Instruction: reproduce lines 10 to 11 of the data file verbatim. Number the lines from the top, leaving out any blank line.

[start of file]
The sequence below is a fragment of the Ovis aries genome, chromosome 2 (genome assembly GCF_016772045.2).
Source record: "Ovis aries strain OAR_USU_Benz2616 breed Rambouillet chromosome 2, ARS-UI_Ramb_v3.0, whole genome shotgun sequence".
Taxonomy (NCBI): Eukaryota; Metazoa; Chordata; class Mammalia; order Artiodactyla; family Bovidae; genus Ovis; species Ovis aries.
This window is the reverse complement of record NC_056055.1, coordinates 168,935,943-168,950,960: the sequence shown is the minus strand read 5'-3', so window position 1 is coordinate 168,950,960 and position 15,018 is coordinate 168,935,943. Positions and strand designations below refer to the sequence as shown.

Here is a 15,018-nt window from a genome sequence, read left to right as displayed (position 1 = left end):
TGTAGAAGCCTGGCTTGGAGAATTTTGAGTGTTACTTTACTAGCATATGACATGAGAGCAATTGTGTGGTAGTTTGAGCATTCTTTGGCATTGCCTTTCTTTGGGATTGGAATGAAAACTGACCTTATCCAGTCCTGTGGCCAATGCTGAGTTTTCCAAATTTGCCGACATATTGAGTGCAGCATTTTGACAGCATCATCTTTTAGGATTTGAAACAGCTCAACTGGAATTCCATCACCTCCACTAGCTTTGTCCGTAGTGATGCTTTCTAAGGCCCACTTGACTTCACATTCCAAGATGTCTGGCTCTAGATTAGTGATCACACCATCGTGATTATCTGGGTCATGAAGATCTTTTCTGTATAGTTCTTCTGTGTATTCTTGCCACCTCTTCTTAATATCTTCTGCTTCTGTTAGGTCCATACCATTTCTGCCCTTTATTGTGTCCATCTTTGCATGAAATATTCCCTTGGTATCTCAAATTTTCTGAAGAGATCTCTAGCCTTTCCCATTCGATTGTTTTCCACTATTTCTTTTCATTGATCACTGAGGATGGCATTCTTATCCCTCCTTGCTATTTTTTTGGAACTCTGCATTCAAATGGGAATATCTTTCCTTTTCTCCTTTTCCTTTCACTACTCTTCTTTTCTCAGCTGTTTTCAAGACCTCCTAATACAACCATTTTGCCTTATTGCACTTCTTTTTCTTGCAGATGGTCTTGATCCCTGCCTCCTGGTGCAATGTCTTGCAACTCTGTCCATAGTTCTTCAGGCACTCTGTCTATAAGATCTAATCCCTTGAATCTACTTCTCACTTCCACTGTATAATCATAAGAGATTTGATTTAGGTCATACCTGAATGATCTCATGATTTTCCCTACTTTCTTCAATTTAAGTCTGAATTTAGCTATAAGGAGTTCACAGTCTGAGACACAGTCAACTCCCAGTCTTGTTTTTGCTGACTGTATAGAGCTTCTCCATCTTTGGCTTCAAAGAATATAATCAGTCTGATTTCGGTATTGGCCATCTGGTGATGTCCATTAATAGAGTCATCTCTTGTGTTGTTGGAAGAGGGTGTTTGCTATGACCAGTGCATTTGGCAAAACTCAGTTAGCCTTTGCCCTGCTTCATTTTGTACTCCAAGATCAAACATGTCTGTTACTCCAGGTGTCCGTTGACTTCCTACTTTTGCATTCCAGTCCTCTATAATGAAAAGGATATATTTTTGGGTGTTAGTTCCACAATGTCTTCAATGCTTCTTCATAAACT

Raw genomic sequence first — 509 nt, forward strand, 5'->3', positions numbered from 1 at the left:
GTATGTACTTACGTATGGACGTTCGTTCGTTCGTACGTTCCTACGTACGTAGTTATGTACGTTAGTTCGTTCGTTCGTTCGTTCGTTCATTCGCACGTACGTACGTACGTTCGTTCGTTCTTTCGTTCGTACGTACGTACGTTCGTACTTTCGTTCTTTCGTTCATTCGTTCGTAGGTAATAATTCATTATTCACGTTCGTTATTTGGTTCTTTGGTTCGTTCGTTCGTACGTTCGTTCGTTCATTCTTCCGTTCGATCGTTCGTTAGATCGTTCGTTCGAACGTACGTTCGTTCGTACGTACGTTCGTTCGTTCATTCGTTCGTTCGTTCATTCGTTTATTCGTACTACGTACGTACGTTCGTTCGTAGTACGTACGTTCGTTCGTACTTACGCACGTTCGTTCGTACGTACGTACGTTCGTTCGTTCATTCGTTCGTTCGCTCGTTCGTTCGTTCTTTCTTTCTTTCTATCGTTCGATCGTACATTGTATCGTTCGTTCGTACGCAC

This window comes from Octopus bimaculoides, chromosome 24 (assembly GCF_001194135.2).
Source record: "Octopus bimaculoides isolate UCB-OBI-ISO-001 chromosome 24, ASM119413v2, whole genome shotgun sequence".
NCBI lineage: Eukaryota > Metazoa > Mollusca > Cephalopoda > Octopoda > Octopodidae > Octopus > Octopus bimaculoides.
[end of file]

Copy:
Source record: "Octopus bimaculoides isolate UCB-OBI-ISO-001 chromosome 24, ASM119413v2, whole genome shotgun sequence".
NCBI lineage: Eukaryota > Metazoa > Mollusca > Cephalopoda > Octopoda > Octopodidae > Octopus > Octopus bimaculoides.